In felony PC 498(d) cases, the judge may sentence the defendant to work release if the amount of work release is low. In other words, the defendant is not likely to get a sixteen-month work release sentence because it would take years for the defendant to work through that work release sentence.


Therefore, in a felony case, the defendant will either be directed to serve his time in a county jail as a condition of probation, or the defendant will be sentenced straight to jail without probation.


Restitution: Regardless of whether the defendant is convicted of misdemeanor or felony PC 498 charges, and regardless of whether the defendant is sentenced to jail or probation, after a conviction for theft of utility services, the defendant will be ordered to repay what he stole from the utility company. This is known as restitution.


Crime Involving Moral Turpitude: Theft crimes, including stealing water, gas, or electricity, are classified as crimes involving moral turpitude, or CIMT. CIMT are crimes that involve deceit or are otherwise considered immoral. CIMT, including PC 498 convictions, carry direct and indirect penalties above and beyond the criminal court penalties (i.e., restitution, jail, fines, etc.,).


These direct and indirect penalties include immigration consequences, professional licensing consequences, military services consequences and more. For more information, see Crime Involving Moral Turpitude.


Additional Penalties: In addition to the penalties listed above, a conviction for stealing electricity, water, or gas, can lead to firearm possession prohibition (felony PC 498(d) cases), court fines, criminal protective orders, loss of scholarship opportunities, civil lawsuits, and more.


Note: Felony PC 498(d) is not classified as a serious or violent offense as those terms are described in the penal code as PC 1192.7 and 667.5, respectively. As such, a conviction for felony PC 498(d) is not a “strike” offense listed under California’s Three Strikes Sentencing Law.


PC 498 Defenses


Common defenses against a charge of theft of utility services include statute of limitations (three years for PC 498(d) and one year for PC 498(b)), coerced confession, illegal search and seizure of defendant’s property, failure to Mirandize defendant before questioning by law enforcement, emergency (temporary necessity), insufficient evidence to prove the allegation beyond a reasonable doubt, and more.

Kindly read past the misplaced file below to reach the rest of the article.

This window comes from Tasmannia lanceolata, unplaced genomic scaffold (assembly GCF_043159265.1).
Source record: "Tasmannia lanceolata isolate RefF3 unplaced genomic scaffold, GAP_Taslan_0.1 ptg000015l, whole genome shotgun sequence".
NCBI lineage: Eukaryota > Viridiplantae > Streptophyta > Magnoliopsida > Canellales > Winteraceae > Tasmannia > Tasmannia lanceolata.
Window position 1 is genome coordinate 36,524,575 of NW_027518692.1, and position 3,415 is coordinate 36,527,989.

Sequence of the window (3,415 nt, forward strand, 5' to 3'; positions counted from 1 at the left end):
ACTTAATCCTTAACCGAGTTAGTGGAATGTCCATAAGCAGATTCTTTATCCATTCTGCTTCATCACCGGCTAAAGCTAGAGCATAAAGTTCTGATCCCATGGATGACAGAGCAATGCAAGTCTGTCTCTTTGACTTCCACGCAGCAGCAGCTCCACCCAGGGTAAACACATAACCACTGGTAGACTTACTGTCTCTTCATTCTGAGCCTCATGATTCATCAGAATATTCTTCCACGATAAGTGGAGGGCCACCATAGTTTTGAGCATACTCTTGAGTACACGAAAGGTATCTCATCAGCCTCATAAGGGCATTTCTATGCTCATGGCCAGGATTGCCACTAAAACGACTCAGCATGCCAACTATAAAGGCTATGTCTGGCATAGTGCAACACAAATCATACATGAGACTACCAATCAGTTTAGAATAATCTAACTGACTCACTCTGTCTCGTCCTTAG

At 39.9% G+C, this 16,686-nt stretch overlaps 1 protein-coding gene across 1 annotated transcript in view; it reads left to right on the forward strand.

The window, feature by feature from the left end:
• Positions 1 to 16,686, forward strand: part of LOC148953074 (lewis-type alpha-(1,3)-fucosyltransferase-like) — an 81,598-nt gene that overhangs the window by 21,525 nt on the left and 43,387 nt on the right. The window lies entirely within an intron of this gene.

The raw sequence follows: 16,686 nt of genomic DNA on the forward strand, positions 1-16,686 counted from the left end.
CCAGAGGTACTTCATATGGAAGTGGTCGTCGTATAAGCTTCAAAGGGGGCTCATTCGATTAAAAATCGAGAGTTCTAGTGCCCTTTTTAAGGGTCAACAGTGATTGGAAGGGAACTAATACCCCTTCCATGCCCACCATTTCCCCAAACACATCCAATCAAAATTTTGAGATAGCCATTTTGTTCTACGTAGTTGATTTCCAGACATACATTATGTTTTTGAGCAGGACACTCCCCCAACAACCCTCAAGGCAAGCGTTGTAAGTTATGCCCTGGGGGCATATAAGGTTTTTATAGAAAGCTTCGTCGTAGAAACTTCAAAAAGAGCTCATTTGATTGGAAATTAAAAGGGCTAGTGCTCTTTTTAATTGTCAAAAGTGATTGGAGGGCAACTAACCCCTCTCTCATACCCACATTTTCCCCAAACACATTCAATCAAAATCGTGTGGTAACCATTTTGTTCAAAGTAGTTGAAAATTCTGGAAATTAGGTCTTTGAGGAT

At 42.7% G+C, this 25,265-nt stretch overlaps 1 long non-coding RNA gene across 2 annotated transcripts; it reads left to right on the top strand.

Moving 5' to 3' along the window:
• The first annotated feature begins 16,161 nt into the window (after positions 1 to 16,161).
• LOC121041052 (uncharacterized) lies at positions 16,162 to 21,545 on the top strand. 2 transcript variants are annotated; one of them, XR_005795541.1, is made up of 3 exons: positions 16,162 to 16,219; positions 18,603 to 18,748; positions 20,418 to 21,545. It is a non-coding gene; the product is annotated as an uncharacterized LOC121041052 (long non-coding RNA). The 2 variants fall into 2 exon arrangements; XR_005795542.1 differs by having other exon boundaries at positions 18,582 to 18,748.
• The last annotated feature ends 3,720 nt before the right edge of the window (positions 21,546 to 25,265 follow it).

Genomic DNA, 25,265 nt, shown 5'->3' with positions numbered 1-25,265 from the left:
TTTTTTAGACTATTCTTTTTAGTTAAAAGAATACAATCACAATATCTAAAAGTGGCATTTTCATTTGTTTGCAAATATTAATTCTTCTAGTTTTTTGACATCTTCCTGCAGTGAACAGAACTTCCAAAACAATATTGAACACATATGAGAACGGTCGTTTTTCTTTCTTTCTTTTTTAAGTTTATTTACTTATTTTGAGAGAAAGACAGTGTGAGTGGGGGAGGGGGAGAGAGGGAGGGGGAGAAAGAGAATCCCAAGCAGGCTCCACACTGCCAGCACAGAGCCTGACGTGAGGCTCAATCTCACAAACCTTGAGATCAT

Note: It is not a defense to a PC 498 crime that the defendant was unable to benefit from his attempt to steal utility services. Also, receiving stolen utilities may be charged as receipt of stolen property when there is evidence that the defendant did not steal the utility, but he nevertheless knew of an illegal utility hookup and benefited from the illegal utility hookup.


Post-Conviction Relief: After a conviction for the crime of theft of utility services, the defendant might have several post-conviction remedies depending on the circumstances, including withdraw of a guilty plea (PC 1018), modify a probation sentence (PC 1203.3), expunge the conviction (PC 1203.4), appeal the conviction, and more.


For further information on the crime of theft of utility services, or penal code 498 law, contact our California criminal defense lawyers today for a free consultation.


Our team of successful criminal defense lawyers, including winning trial lawyers, represents defendants charged with all felony and misdemeanor theft crimes in the Inland Empire, including the cities and court of Redlands, Riverside, Joshua Tree, Yucaipa, San Bernardino, Rancho Cucamonga, Fontana, Victorville, Ontario, Victorville, and more.


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PC 498 Theft of Utility Services (Theft of Electricity, Gas, or Water): Law, Penalties, & Defense